Understanding soil resilience to improve tree health

October 2018 – September 2023

Chris Cook

Apple replant disease (ARD) causes significant economic losses across all major apple-growing regions worldwide. The disease etiology is not well defined and expresses as the poor growth of newly planted trees. This problem is exacerbated in Europe by the removal of several effective chemical soil fumigants. Recent results at NIAB EMR suggested that ARD is likely to be caused by several organisms: lack of specific beneficial microbes (particularly bacteria), fungal and oomycetes pathogens, and exacerbated by nematodes. Thus, in the absence of broad-spectrum fumigants, reducing ARD requires careful soil management to improve soil structure (particularly microbiota), especially in nurseries where young trees are grown in a high density.

In this project, Chris is trying to understand how various soil management practices (including amending soils with specific microbes) will impact soil quality in terms of ARD and canker development. In addition, he is also studying soil microbial dynamics under climate change scenarios: combinations of elevated CO2 x temperature x water potential stress.

Research progress

Chris Cook Final Thesis

Understanding resilience of soil microbes to climate change senarios

We assessed the effect of exposing apple orchard soil to different temperatures and CO2 levels on the resident microbiome of soils at two different depths from a conventionally managed and an organically managed apple orchard. The key difference between these two orchards was that synthetic fertilizers and pesticides are routinely used in the former one.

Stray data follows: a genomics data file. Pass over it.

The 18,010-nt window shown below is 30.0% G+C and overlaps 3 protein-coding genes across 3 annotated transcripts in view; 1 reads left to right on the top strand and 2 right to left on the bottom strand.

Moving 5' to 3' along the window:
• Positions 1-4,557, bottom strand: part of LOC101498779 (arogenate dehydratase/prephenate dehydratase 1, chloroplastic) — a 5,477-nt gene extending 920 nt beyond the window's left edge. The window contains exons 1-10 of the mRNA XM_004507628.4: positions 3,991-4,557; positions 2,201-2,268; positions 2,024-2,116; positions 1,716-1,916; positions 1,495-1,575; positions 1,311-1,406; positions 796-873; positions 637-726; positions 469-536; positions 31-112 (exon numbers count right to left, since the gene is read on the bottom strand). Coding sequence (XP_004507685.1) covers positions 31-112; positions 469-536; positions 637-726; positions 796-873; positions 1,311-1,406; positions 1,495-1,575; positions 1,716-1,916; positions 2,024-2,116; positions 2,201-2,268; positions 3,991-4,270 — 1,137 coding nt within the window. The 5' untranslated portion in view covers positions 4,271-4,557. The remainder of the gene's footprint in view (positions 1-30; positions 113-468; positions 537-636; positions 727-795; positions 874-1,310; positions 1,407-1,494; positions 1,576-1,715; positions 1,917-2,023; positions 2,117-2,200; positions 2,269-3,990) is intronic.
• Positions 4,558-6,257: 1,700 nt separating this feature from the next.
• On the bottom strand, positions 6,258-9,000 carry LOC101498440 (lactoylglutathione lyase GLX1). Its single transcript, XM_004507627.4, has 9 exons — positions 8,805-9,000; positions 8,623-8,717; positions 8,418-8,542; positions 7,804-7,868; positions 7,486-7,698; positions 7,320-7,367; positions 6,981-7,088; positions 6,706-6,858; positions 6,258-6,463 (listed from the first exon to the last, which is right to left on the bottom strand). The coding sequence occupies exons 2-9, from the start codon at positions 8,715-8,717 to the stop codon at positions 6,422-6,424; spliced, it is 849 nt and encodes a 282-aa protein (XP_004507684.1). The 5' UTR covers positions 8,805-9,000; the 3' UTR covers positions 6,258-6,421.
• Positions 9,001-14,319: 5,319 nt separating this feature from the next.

To investigate the effect of CO2 and temperature soil samples from each site and depth were exposed to elevated temperature (29 oC) at either 5,000 or 10,000 ppm for 5 weeks or exposed to control conditions (25 oC + 400 ppm). Both bacterial and fungal communities were profiled with amplicon-sequencing. The differences between the two orchards were the most significant factor affecting both bacterial and fungal communities contributing to 53.7% and 14.0% of the variance in Bray-Curtis β diversity respectively. The effects of both elevated CO2 concentrations and increased temperature affected fungal and bacterial diversity in the organic site more than in conventional soils. A number of candidate beneficial and pathogenic microorganisms include Pseudoxanthomonas, Janthinobacterium, Nocardioides, Pseudomonas, Variovorax, Massilia, Streptomyces, Burkholderia, Mucilaginibacter, and Trichoderma had differential abundance when temperature and CO2 were elevated; but their effect on the plant is unclear.

This study has highlighted that microbial communities in bulk soils are most significantly influenced by crop management practice compared to the climate conditions used in the study. The studied climate conditions had a limited effect on microbial communities in conventionally managed soils than in organically managed soils.